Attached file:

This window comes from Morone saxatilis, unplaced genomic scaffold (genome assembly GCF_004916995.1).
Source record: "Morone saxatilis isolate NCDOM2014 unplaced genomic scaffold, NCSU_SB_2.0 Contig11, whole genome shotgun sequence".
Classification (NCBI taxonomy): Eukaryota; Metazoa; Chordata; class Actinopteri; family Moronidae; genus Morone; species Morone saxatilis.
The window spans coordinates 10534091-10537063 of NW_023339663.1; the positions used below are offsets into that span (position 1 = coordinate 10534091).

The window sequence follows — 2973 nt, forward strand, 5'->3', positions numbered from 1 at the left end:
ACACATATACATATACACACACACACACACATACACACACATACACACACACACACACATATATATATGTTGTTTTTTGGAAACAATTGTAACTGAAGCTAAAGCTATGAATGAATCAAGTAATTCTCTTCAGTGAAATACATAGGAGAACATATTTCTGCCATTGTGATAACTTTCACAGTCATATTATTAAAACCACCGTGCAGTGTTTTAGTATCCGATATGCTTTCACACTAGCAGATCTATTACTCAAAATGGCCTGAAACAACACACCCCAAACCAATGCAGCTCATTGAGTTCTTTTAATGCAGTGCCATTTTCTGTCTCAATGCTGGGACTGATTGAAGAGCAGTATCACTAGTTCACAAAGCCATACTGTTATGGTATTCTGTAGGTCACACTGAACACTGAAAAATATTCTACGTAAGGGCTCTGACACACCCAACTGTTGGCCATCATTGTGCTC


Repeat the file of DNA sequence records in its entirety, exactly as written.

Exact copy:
This window comes from Morone saxatilis, unplaced genomic scaffold (genome assembly GCF_004916995.1).
Source record: "Morone saxatilis isolate NCDOM2014 unplaced genomic scaffold, NCSU_SB_2.0 Contig11, whole genome shotgun sequence".
Classification (NCBI taxonomy): Eukaryota; Metazoa; Chordata; class Actinopteri; family Moronidae; genus Morone; species Morone saxatilis.
The window spans coordinates 10534091-10537063 of NW_023339663.1; the positions used below are offsets into that span (position 1 = coordinate 10534091).

The window sequence follows — 2973 nt, forward strand, 5'->3', positions numbered from 1 at the left end:
ACACATATACATATACACACACACACACACATACACACACATACACACACACACACACATATATATATGTTGTTTTTTGGAAACAATTGTAACTGAAGCTAAAGCTATGAATGAATCAAGTAATTCTCTTCAGTGAAATACATAGGAGAACATATTTCTGCCATTGTGATAACTTTCACAGTCATATTATTAAAACCACCGTGCAGTGTTTTAGTATCCGATATGCTTTCACACTAGCAGATCTATTACTCAAAATGGCCTGAAACAACACACCCCAAACCAATGCAGCTCATTGAGTTCTTTTAATGCAGTGCCATTTTCTGTCTCAATGCTGGGACTGATTGAAGAGCAGTATCACTAGTTCACAAAGCCATACTGTTATGGTATTCTGTAGGTCACACTGAACACTGAAAAATATTCTACGTAAGGGCTCTGACACACCCAACTGTTGGCCATCATTGTGCTC